Dr. Page Talbott is a senior fellow at the Center for Cultural Partnerships at Drexel University and is the principal consultant at Talbott Exhibits and Planning. From 2013 to June 2016, she served as president of the Historical Society of Pennsylvania. Among her career highlights are her role as associate director of the Benjamin Franklin Tercentenary and chief curator of Benjamin Franklin: In Search of a Better World, the international traveling exhibition commemorating the anniversary of Franklin’s 300th birthday (2003–2008), and the creation of the content for the Benjamin Franklin Museum at Franklin Court, which opened in August 2013. She has also served as senior project manager to assist the Barnes Foundation with its collection move from Merion to Philadelphia; consulting curator for 15 years for Moore College of Art & Design; consultant for the Philadelphia documentary company History Making Productions; and planning consultant for dozens of historical organizations including Historic Morven, the Lancaster County Historical Society, and Historic Germantown. Dr. Talbott is the author and editor of several books and monographs, as well as dozens of articles on a variety of topics, ranging from American fine and decorative arts to cultural history. She has lectured and taught extensively, on a variety of topics. Dr. Talbott holds a BA from Wellesley College, an MA from the University of Delaware/Winterthur Program in American Material Culture, and an MA and PhD in American Civilization from the University of Pennsylvania.
The Lackawanna Historical Society will host the 2017 PHA Annual Meeting from October 12 – 14, 2017. Conference sites will include the Catlin House, Radisson Lackawanna Station Hotel, Heritage Room of the University of Scranton Library, and Steamtown National Historic Site. While proposals on all aspects of Pennsylvania and Mid-Atlantic history are encouraged, the program committee invites submissions on the theme, “Public Histories of the Mid- Atlantic,” which explores the many ways in which the public engages with the past. Local Arrangements Chair Mary Ann Moran-Savakinus and Program Committee Chair Silad Chamberlin look forward to welcoming you to the conference.
Focused on the continuing MAAM theme to push the envelope, “Making Museums Matter: From Advocacy to Action” will address the centrality of audience and communities to the success of our institutions during changing times. Pittsburgh’s renaissance from a rust-belt city to an urban center of thriving ethnic neighborhoods, progressive philanthropy, “good eats,” and great museums and cultural institutions, is the perfect setting to enter into conversation and debate about the challenges and opportunities of the coming months. Watch the MAAM website early this spring for a call for session proposals for the conference in Pittsburgh. MAAM turns 70 in Pittsburgh, so there will be plenty to celebrate and reflect upon during this landmark conference.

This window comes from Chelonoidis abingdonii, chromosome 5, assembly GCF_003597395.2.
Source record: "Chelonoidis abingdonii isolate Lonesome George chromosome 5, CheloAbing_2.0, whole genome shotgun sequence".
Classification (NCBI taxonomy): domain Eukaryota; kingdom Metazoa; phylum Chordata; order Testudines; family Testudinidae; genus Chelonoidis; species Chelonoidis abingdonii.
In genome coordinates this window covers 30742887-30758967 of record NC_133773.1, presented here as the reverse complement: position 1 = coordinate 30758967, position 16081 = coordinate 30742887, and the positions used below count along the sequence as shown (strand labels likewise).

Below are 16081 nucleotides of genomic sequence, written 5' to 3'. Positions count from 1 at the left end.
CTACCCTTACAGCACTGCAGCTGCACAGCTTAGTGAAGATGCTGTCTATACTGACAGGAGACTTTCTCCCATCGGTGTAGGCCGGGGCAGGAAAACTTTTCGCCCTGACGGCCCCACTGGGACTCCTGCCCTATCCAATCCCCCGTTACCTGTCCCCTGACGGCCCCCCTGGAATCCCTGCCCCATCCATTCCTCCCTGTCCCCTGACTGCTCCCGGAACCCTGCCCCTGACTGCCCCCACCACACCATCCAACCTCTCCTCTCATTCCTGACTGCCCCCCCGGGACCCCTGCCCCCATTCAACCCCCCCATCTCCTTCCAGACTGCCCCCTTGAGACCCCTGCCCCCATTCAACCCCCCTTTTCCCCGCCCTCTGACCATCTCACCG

Historic architecture is known to us in primary source materials through drawings or early black-and-white photography. What’s missing is color and the finishing of a building that makes all the difference in its appearance. Through lectures and hands-on lab work, workshop participants will learn what traditional paints were made of, how they were used, and ways to investigate the finishes history of a building.
Instructor: Janet W. Foster
Dates: Saturday, November 11, 2017
Time: 9:00 a.m.-3:00 p.m.
Location: South AB, Campus Center, Rutgers-Camden
Credits: .6 CEUs
Janet W. Foster is an architectural historian and historic preservation consultant with over 30 years of experience. She studied at the Columbia University Historic Preservation Program and then founded Acroterion, a preservation consulting firm, in 1983. At Acroterion, she had the opportunity to study hundreds of buildings in New Jersey, New York, and Pennsylvania through preparation of National Register nominations, Historic Structures Reports, historic buildings surveys, paint analysis, and other projects. Ms. Foster is a noted teacher and lecturer on historic architecture, with a particular specialization in historic paint colors and the use of books and magazines to transmit architectural ideas in 19th-century America. She is currently an adjunct professor in the Historic Preservation Program at Columbia University’s Graduate School of Architecture, Planning & Preservation.